Israel Election: Netanyahu Calls Gantz in Last-ditch Effort to Form Unity Government Before Returning Mandate

Gantz and Netanyahu's negotiation teams will meet Wednesday, the same day that the prime minister's pre-indictment hearings begin

Netanyahu sits next to Gantz at the memorial for Shimon Peres, who formed a national unity government with Yitzhak Shamir in 1984.
\ Ronen Zvulun/ REUTERS

Prime Minister Benjamin Netanyahu called Kahol Lavan Chairman Benny Gantz on Sunday and asked him to meet immediately after the holiday in a last attempt to form a unity government before returning the mandate to President Reuven Rivlin, Likud said.

After negotiation teams failed to reach an agreement Sunday morning, Netanyahu phoned Gantz, who is in London, and recommended that the two meet immediately upon Gantz's return to Israel on Wednesday. The prime minister even offered to come to Gantz's home, a Likud statement said.

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Negotiation teams for the two parties will meet again on Wednesday at 10 A.M. at the Knesset. Netanyahu will likely meet with Gantz in the evening. Also on Wednesday, Netanyahu's pre-indictment hearings regarding the corruption cases against him are slated to begin.

At the end of their conversation, the two leaders wished a happy new year to each other and to all of Israel's citizens.

In response, Kahol Lavan said, "We are again calling for direct negotiations between Likud and Kahol Lavan based on the principles of a broad, liberal unity government. That is our objective and we will make every effort so that at the start of this new year we can advance that path." Kahol Lavan added that negotiations are the only way to avoid "an excessive third election."

Negotiation teams from Likud and Kahol Lavan met Sunday morning at the Knesset, but the two parties remained at an impasse.  

Kahol Lavan released a statement saying that "Likud is stuck on 'Bibi will start,'" referring to the rotation of prime ministers in a unity government. Kahol Lavan also objects to Likud's insistance on including its entire bloc of 55 right-wing MKs in the coalition.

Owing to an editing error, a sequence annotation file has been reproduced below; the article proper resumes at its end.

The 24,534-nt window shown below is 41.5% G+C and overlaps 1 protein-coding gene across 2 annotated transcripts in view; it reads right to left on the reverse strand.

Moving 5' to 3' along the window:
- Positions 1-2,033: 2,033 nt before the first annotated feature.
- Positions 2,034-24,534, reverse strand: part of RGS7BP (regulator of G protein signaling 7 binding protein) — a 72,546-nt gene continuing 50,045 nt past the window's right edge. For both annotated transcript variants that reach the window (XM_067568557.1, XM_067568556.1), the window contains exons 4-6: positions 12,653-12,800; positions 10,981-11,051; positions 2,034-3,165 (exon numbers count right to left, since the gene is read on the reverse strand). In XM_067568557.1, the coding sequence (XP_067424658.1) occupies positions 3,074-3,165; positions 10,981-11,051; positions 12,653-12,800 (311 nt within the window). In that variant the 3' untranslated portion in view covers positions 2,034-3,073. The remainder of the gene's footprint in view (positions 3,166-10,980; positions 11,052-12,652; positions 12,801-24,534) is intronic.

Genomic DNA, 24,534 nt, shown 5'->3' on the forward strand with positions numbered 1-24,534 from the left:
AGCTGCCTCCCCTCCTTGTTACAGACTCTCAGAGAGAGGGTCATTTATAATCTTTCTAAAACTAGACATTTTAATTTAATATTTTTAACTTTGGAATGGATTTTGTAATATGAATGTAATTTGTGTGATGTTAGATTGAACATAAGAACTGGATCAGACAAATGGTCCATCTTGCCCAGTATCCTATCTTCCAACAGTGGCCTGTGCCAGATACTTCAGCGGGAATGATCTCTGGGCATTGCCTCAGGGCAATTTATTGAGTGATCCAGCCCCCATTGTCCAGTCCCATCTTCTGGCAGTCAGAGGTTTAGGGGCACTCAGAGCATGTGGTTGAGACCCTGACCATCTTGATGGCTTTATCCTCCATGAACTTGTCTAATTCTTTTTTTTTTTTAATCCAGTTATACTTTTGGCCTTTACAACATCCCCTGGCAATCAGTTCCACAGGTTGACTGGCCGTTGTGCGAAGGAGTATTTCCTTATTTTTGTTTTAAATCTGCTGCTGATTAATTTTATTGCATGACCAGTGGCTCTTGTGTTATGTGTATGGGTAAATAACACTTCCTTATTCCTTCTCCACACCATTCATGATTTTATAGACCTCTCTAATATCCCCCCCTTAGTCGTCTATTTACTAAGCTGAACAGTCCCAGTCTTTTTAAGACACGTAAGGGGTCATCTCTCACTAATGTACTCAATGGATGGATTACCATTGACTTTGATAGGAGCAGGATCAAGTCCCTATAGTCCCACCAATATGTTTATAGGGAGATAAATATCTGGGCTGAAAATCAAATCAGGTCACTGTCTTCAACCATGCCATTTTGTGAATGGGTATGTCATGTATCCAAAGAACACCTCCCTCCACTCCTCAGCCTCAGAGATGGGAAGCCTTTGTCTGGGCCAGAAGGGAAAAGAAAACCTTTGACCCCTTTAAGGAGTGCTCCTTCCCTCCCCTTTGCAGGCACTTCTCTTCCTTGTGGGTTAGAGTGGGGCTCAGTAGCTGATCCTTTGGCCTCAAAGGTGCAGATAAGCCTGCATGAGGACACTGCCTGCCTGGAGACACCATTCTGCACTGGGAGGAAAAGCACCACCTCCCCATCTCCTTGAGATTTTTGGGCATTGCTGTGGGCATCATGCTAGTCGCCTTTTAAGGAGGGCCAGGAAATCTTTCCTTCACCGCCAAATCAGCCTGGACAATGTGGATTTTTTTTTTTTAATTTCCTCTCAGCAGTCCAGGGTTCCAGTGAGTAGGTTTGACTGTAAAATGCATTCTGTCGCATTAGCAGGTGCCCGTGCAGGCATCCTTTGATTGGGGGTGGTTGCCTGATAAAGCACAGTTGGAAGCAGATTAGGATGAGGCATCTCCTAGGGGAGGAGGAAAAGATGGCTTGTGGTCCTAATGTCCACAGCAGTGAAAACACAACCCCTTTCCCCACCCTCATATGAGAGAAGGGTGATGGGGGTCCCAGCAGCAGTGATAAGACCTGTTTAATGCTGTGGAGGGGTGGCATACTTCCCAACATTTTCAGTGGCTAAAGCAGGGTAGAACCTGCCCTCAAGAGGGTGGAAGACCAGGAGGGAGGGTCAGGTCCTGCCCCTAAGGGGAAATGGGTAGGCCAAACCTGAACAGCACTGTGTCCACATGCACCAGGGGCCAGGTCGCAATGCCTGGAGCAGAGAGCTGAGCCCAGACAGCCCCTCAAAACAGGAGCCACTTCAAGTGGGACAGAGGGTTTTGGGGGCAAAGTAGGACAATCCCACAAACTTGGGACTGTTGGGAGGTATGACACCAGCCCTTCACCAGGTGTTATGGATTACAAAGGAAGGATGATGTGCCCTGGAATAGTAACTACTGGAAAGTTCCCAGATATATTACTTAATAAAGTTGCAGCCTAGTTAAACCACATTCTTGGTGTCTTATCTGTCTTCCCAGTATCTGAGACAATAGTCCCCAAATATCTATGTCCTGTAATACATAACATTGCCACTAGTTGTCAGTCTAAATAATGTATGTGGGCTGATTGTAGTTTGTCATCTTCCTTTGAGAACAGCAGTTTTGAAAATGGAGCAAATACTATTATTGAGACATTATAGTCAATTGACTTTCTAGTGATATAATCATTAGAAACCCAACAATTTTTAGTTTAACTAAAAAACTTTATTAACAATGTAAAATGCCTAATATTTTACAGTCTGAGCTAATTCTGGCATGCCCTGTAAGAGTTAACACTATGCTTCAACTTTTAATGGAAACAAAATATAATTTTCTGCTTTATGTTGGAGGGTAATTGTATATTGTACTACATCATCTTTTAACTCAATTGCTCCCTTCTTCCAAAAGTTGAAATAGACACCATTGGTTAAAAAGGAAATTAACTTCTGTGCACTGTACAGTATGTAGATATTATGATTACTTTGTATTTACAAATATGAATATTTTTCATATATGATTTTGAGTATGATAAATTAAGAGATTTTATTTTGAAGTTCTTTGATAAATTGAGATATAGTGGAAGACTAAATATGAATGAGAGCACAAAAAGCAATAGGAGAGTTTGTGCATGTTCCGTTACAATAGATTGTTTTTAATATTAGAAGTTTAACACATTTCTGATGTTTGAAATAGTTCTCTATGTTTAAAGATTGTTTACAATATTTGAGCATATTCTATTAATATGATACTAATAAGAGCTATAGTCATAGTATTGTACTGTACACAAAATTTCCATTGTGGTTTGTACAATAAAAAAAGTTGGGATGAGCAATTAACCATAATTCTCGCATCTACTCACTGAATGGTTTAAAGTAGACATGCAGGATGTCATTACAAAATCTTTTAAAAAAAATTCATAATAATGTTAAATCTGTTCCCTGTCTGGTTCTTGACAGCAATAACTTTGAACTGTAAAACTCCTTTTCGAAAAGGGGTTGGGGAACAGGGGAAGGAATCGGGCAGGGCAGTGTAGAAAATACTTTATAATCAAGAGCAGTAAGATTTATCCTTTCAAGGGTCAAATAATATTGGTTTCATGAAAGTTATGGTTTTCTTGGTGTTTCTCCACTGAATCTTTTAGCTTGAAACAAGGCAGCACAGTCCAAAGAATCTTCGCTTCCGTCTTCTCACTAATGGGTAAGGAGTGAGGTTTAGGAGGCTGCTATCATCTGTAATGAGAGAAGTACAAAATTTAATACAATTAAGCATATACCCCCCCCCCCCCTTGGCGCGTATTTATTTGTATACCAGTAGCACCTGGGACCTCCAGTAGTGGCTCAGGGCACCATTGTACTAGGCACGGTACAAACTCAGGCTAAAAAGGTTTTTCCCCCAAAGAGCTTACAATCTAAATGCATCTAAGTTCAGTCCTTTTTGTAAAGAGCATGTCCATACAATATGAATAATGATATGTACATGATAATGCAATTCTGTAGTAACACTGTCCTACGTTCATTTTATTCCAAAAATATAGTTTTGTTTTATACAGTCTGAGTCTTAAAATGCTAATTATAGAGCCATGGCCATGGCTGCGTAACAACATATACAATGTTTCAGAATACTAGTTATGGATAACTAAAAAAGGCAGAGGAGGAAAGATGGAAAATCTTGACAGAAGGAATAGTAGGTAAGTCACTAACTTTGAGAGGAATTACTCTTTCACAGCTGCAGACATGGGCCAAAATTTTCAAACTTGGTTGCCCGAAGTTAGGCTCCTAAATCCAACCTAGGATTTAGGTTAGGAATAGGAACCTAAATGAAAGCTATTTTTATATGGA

Kahol Lavan added, "The State of Israel needs a broad, stable and liberal unity government led by Benny Gantz - for this purpose and this purpose only we will continue to act."

Likud, meanwhile, released a statement bemoaning the "great disappointment" of Kahol Lavan's continuous refusal to accept the unity government proposed by President Reuven Rivlin, a rotation between Netanyahu and Gantz. 

"The fact that Kahol Lavan rejects the only possibility of a unity government proves that Kahol Lavan made the strategic decision to slam the door shut on a unity government and drag the country into elections," the statement said. "Prime Minister Netanyahu will put in a last effort to find a possibility for forming a government at this stage, before returning the mandate (to establish a governing coaltion) to the president."   

Yisrael Beiteinu Chairman Avigdor Lieberman chided the two party leaders on his Facebook page Sunday, calling on them to put aside their differences. "I'm calling on you, Benjamin Netanyahu and Benny Gantz, on Likud and on Kahol Lavan, who have 65 Knesset seats together," he wrote. "You don't need Yisrael Beiteinu or any other party to form a government. The citizens of Israel will not forgive you if you drown us in another round of elections out of personal issues and ego." 

There are few ideological difference sbetween Likud and Kahol Lavan, Lieberman wrote, noting that Likud voters chose the party's moderate list rather than ultra-Orthodox or far-right candidates. "Another round of elections will not bring different results, just national disaster and economic paralysis in your names." 

On Friday, the negotiation teams of Likud and Kahol Lavan met for the first time since President Rivlin tasked Netanyahu with attempting to form a government.

The negotiating teams of Likud and Kahol Lavan held their first meeting on Friday since the prime minister was selected to try and form a coalition. The meeting, which lasted four hours, ended with no agreement on a national unity government.

Before giving Netanyahu the mandate to form a government, Rivlin first proposed to Netanyahu and Gantz a framework in which the two would serve together, in practice, as co-prime ministers.

Netanyahu agreed, but Gantz refused after much consideration. Rivlin proposed a government of two equal sized blocs, in which the responsibilities of the co-premier would be expanded if the prime minister is “incapacitated” for whatever reason - which could include potential indictment in Netanyahu's ongoing corruption investigations. 

Netanyahu's pre-indictment hearing regarding the corruption cases against him is slated to begin on Wednesday.